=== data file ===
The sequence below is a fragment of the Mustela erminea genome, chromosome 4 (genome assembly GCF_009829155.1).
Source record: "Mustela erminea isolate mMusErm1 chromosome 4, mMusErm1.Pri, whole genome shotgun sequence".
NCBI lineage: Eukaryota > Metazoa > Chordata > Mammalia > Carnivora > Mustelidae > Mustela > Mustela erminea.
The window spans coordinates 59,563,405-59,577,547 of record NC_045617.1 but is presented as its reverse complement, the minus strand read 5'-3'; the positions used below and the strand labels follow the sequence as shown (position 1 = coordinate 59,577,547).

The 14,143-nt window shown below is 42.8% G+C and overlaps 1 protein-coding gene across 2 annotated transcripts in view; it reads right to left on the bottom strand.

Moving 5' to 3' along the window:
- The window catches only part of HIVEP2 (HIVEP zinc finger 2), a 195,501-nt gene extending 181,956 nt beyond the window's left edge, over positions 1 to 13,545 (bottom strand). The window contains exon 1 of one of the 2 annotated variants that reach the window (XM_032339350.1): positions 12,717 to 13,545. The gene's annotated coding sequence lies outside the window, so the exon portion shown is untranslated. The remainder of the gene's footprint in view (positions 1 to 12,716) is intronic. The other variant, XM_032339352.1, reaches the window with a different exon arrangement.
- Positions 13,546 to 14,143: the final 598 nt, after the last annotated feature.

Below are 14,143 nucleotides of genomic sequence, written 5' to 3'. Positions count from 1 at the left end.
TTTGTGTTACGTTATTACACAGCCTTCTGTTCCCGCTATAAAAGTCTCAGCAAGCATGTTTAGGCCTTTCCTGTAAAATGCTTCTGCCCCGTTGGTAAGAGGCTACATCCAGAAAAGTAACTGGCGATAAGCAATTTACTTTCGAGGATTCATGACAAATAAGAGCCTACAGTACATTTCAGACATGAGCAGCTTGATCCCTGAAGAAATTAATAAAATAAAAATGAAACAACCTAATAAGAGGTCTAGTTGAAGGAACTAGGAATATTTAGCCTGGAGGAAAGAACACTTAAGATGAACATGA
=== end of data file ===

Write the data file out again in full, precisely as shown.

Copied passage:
The sequence below is a fragment of the Mustela erminea genome, chromosome 4 (genome assembly GCF_009829155.1).
Source record: "Mustela erminea isolate mMusErm1 chromosome 4, mMusErm1.Pri, whole genome shotgun sequence".
NCBI lineage: Eukaryota > Metazoa > Chordata > Mammalia > Carnivora > Mustelidae > Mustela > Mustela erminea.
The window spans coordinates 59,563,405-59,577,547 of record NC_045617.1 but is presented as its reverse complement, the minus strand read 5'-3'; the positions used below and the strand labels follow the sequence as shown (position 1 = coordinate 59,577,547).

The 14,143-nt window shown below is 42.8% G+C and overlaps 1 protein-coding gene across 2 annotated transcripts in view; it reads right to left on the bottom strand.

Moving 5' to 3' along the window:
- The window catches only part of HIVEP2 (HIVEP zinc finger 2), a 195,501-nt gene extending 181,956 nt beyond the window's left edge, over positions 1 to 13,545 (bottom strand). The window contains exon 1 of one of the 2 annotated variants that reach the window (XM_032339350.1): positions 12,717 to 13,545. The gene's annotated coding sequence lies outside the window, so the exon portion shown is untranslated. The remainder of the gene's footprint in view (positions 1 to 12,716) is intronic. The other variant, XM_032339352.1, reaches the window with a different exon arrangement.
- Positions 13,546 to 14,143: the final 598 nt, after the last annotated feature.

Below are 14,143 nucleotides of genomic sequence, written 5' to 3'. Positions count from 1 at the left end.
TTTGTGTTACGTTATTACACAGCCTTCTGTTCCCGCTATAAAAGTCTCAGCAAGCATGTTTAGGCCTTTCCTGTAAAATGCTTCTGCCCCGTTGGTAAGAGGCTACATCCAGAAAAGTAACTGGCGATAAGCAATTTACTTTCGAGGATTCATGACAAATAAGAGCCTACAGTACATTTCAGACATGAGCAGCTTGATCCCTGAAGAAATTAATAAAATAAAAATGAAACAACCTAATAAGAGGTCTAGTTGAAGGAACTAGGAATATTTAGCCTGGAGGAAAGAACACTTAAGATGAACATGA